Each year and with every new event, Disneyland Paris has to translate and localise every inch of its publicity and marketing like no other theme park on earth. Last year, we saw everything from La Fête Magique de Mickey to El Año de Mickey.

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French: L’Année de la Nouvelle Génération

New Generation Festival New Generation Festival

New Generation Festival

There’s no true translation for the way they’ve used “Festival” in the English name, the closest being “Fête”. Since that was already used last year, they’ve opted for — translated literally — “The Year of the New Generation”.

Due to the order of words needing to be flipped around, the blocks for “L’Année” are forced to appear at the top of the logo, whilst the entire name has had to be squeezed incredibly tightly to fit above the main Disneyland Paris logo in the third incarnation.

German: New Stars Festival

New Generation Festival New Generation Festival

New Generation Festival

No, Disneyland Paris hasn’t lost its German dictionary. The name here will be the same as the English, save for the less-understood “Generation” being switched out for “Stars”, commonly used to describe celebrities in Germany. “Festival” is in the German language, too, and most will understand the English spelling of “New”.

Unconfirmed, but it’s quite likely this version of the name will also serve the Benelux countries.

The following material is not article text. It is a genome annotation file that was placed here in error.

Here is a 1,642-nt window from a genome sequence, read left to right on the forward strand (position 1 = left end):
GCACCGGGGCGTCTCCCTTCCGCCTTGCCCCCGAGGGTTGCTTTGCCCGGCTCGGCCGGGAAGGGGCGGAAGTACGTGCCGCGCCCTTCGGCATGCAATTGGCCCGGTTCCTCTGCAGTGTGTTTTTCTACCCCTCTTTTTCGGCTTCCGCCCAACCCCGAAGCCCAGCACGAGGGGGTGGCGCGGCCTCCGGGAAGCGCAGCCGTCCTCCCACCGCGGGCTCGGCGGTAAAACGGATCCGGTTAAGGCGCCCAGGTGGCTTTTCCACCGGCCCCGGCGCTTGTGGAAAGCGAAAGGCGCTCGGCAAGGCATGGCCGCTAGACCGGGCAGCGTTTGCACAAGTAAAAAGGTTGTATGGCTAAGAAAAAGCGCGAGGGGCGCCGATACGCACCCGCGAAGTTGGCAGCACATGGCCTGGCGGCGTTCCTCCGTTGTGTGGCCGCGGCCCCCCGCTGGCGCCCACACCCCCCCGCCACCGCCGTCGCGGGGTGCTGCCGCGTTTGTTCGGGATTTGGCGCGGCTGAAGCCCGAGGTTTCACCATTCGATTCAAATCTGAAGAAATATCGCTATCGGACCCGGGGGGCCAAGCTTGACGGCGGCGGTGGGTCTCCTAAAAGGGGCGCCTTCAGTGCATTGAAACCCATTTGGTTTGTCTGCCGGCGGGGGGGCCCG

Spanish: El Festival de la Nueva Generación

New Generation Festival New Generation Festival

New Generation Festival

The particularities of the language force another inversion of the word order, placing “El Festival” on top of “Neuva” for the Spanish edition.

Italian: Festival della Nuova Generazione

New Generation Festival New Generation Festival

New Generation Festival

…With the same happening for Italian.

On the whole, the name translates well into each language. However, wouldn’t you agree it’s immediately clear that the English logo was designed first, with little thought of how it might be reconfigured for each international market? The choice of fonts, size of type, colours and layout — none of these versions look as balanced as the original.

Compared to the smartly laid-out English version — with the giant “New” underlined by a wider “Generation” and underlined by the blocks — many of these international versions look shoe-horned into place and, with the “de la” and “della” having to be added, rather clumsy.

The Toy Story-style blocks simply don’t look right hovering at the top of the logo, it’s clear it wasn’t designed that way originally. That the key visual of a parachuting Buzz Lightyear was released first in English and has yet to be localised seems to confirm the theory.

Still, if you’re reading this English blog well enough, you probably won’t have to see too much of these. The only one we’ll be seeing frequently might be the French “L’Année de la Nouvelle Génération” on any banners or decorations that might appear, similar to how “Mickey’s Magical Party” currently alternates with the French version around the parks.

Logos © Disney.

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